Thursday, August 16, 2007

"In all theatres where the playwright, scene designer or director is paramount, the actor is auxilliary. He is limited to counterfeit characterisation in accordance with the creativeness of others. This leads to cliche acting. With such violent pressure on an actor there can be no question of his truly living his part." (sic)

Those are the words of the brilliant Constantin Stanislavski. His impact on the process of acting was nothing less than profound. Legendary actor, director and coach, his collaborators included Tolstoy and Chekov. The gentleman changed the entire world of performance art by his invention, so-called method acting.

While a young assistant program director, one of my mentors, the great Paul Drew, taught me..."the program director must pay serious attention to the second word in his job title."

Decades ago, it was the gifted radio star Fred Winston who first turned me on to Stanislavski's writing.

Recently I am again reading Stanislavski as part of our research in creating a coaching program commissioned by a leading media company. The goal of this program is to provide practical productivity tools, teaching managers how to better coach creative people. We are creating learning materials for program directors, sales managers and general managers. It's a fun project.

Please allow me to share more Stanislavski found on the way to finding other things. On critics:

"When I asked a they produced such remarkable [drama] critics I was told about a very clever and purposeful method used in Germany. They let a young critic write an article full of praise...Anyone could blame...but it took a specialist to praise.

The art [of a critic] requires him to have exceptional talent, emotion memory, knowledge and personal qualities...These are rarely united in one person, that is why good critics are so few.

In the first place a critic must be a poet and an artist in order to judge...the literary accomplishment of the playwright, and the imaginative creative form given to it by the actor...A critic must be absolutely that he may inspire confidence in his opinion."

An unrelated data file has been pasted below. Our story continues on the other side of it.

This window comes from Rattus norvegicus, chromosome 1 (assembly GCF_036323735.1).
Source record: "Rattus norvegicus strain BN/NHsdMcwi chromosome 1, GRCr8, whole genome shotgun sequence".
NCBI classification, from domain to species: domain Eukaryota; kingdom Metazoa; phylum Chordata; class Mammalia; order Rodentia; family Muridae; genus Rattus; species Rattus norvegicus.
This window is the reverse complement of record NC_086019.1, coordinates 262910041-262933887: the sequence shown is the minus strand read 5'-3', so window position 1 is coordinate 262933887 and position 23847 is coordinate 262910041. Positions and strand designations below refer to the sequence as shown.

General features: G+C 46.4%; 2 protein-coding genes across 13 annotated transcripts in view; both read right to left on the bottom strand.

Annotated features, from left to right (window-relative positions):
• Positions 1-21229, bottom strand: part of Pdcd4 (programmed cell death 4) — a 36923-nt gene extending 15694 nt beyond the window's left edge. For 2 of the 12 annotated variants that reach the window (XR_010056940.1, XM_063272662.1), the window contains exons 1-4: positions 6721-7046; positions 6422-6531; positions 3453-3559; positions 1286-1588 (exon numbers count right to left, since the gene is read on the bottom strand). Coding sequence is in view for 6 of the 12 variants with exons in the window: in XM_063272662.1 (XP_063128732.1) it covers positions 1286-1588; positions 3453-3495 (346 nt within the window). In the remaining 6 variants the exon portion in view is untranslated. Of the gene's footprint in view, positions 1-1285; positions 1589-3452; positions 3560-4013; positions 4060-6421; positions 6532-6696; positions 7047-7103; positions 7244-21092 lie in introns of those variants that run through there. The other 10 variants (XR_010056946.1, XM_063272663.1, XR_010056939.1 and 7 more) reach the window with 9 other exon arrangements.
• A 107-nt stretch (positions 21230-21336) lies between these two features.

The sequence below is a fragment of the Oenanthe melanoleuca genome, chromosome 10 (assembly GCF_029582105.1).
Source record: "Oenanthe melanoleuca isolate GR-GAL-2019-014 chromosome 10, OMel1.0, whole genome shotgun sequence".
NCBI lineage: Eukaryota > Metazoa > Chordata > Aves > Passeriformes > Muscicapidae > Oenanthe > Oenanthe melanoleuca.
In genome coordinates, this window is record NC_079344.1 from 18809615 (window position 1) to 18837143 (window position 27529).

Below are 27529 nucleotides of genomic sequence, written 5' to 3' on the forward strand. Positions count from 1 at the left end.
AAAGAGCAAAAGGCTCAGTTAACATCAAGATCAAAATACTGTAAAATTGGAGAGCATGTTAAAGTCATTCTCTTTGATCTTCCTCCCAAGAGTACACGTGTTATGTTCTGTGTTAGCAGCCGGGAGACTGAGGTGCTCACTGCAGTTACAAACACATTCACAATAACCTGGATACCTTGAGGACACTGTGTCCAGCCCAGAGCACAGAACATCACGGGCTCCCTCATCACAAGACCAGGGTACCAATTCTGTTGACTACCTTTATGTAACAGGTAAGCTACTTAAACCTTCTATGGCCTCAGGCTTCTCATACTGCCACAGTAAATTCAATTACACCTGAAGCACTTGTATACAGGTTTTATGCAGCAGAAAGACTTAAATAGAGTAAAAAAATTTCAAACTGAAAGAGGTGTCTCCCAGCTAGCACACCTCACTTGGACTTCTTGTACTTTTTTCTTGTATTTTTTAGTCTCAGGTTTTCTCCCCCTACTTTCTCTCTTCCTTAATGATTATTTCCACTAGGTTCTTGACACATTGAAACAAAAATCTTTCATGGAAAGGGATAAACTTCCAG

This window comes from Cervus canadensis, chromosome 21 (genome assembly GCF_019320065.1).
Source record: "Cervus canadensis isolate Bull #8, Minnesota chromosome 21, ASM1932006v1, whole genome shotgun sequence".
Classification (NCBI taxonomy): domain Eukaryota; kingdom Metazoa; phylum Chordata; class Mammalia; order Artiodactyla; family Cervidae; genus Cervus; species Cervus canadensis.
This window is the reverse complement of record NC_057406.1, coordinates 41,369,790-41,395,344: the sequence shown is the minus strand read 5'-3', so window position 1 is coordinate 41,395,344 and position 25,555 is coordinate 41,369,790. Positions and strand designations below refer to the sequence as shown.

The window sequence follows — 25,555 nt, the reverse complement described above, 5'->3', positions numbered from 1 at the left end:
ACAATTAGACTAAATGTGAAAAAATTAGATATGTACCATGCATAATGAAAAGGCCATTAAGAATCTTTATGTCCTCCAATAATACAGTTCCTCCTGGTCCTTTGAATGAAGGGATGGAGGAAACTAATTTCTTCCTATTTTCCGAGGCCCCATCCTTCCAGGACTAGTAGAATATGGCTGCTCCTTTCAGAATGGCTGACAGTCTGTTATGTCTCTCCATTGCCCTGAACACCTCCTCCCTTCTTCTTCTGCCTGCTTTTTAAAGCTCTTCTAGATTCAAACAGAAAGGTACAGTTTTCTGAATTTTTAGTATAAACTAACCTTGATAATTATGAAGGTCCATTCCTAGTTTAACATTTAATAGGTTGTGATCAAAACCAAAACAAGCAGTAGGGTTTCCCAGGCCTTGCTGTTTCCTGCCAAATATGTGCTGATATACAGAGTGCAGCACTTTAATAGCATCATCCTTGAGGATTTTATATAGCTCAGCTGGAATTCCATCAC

Do you inspire confidence in your opinion?

Actors, performers, talent need directors.

It is popular for managers to say "there is no talent out there." Nonsense. There are too few directors out there. Too few creative collaborators.

One issue I have with the majority of consultants, researchers, program directors, corporate staff and others with the power to say no - they lack any real empathy with talent, lack a true working understanding and in some cases any appreciation of the creative process. What they lack most is the much needed respect of creative people. Equally, they lack a genuine respect for the gifted creative class. The freaks just ain't feeling the love and it's the freaks that always make the difference in the ball game. This is especially true in the case of rising stars, the freaks in training wheels. To steal from Scott Shannon, those baby djs with the greatest promise. Those folks require, need and deserve special handling.

Any person of average intelligence can master selector. This we know to be a proven fact. What we need here are not more secret F key shortcuts to cooking a perfect log, what we need here is a far larger, and growing, class of those serious about effective creative leadership.

We have a leadership problem. As has been written here earlier...

"Let's agree to stop describing our programming as compelling unless something actually happens on the radio station after the morning show that is not a liner, a sweeper, a promo, that day's music log, or one exceptionally good phone bit with a contest winner." More here.

It is well known that my air work, on radio and television was nothing deserving of praise but it did give me valuable perspective. Having Fred Winston cross-plug me, derisively, as "The Perry Como of Chicago radio" certainly kept what, if any, ego I had in check and served to promote my desire to get off the air and into management. Winston was and is a star, I was a journeyman (using the most generous of definition). Nonetheless, cracking the mic, being on camera, filing a story on deadline, being held accountable for my ratings, being one of the troupe, each and all taught important lessons. Each and all made me a better news director, a better program director, a better general manager and a far better group guy.

It is the responsibility of management to find, recruit, develop and retain talent. It is the responsibility of management to bring out the best in others. It is the responsibility of leadership to enable, encourage, incite, abet, foment, instigate, recognize and reward great performances. It's about the discipline of going to work each and every day to commit great radio, to commit great television or to commit great journalism.

"Readers are leaders" so said Johnny Martin. Read more, learn more. Come on, do it, make something happen, get the Amazon info here.

Bonus: VRM


Anonymous said...

David, you say the things we all know are right but are not in a position to say without putting our jobs on the line. Wall Street is king and no one wants to hear about creativity or anything about talent. Making it happen on the air is about sales and not about programming. Our sales team is getting a daily beating, pushed, pressed to make it happen. Programming is an after thought if even a thought at all. You deserve major credit for telling it like it is, keep it up and thank you for speaking the truth.